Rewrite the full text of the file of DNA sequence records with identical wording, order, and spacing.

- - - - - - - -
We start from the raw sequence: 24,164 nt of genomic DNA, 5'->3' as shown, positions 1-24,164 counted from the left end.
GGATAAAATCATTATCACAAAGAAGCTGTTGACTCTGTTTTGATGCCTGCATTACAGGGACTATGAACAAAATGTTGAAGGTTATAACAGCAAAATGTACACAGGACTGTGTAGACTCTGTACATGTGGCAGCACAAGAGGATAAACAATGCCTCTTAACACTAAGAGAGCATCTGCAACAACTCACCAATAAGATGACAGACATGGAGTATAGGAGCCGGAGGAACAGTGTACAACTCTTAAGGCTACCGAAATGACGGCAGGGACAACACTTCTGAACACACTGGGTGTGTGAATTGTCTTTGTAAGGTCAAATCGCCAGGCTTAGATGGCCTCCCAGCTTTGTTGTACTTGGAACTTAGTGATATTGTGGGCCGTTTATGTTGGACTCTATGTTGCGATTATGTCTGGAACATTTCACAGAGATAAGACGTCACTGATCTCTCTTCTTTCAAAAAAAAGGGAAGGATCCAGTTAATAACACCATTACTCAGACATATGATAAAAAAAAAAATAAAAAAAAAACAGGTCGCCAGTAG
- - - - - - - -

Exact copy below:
We start from the raw sequence: 24,164 nt of genomic DNA, 5'->3' as shown, positions 1-24,164 counted from the left end.
GGATAAAATCATTATCACAAAGAAGCTGTTGACTCTGTTTTGATGCCTGCATTACAGGGACTATGAACAAAATGTTGAAGGTTATAACAGCAAAATGTACACAGGACTGTGTAGACTCTGTACATGTGGCAGCACAAGAGGATAAACAATGCCTCTTAACACTAAGAGAGCATCTGCAACAACTCACCAATAAGATGACAGACATGGAGTATAGGAGCCGGAGGAACAGTGTACAACTCTTAAGGCTACCGAAATGACGGCAGGGACAACACTTCTGAACACACTGGGTGTGTGAATTGTCTTTGTAAGGTCAAATCGCCAGGCTTAGATGGCCTCCCAGCTTTGTTGTACTTGGAACTTAGTGATATTGTGGGCCGTTTATGTTGGACTCTATGTTGCGATTATGTCTGGAACATTTCACAGAGATAAGACGTCACTGATCTCTCTTCTTTCAAAAAAAAGGGAAGGATCCAGTTAATAACACCATTACTCAGACATATGATAAAAAAAAAAATAAAAAAAAAACAGGTCGCCAGTAG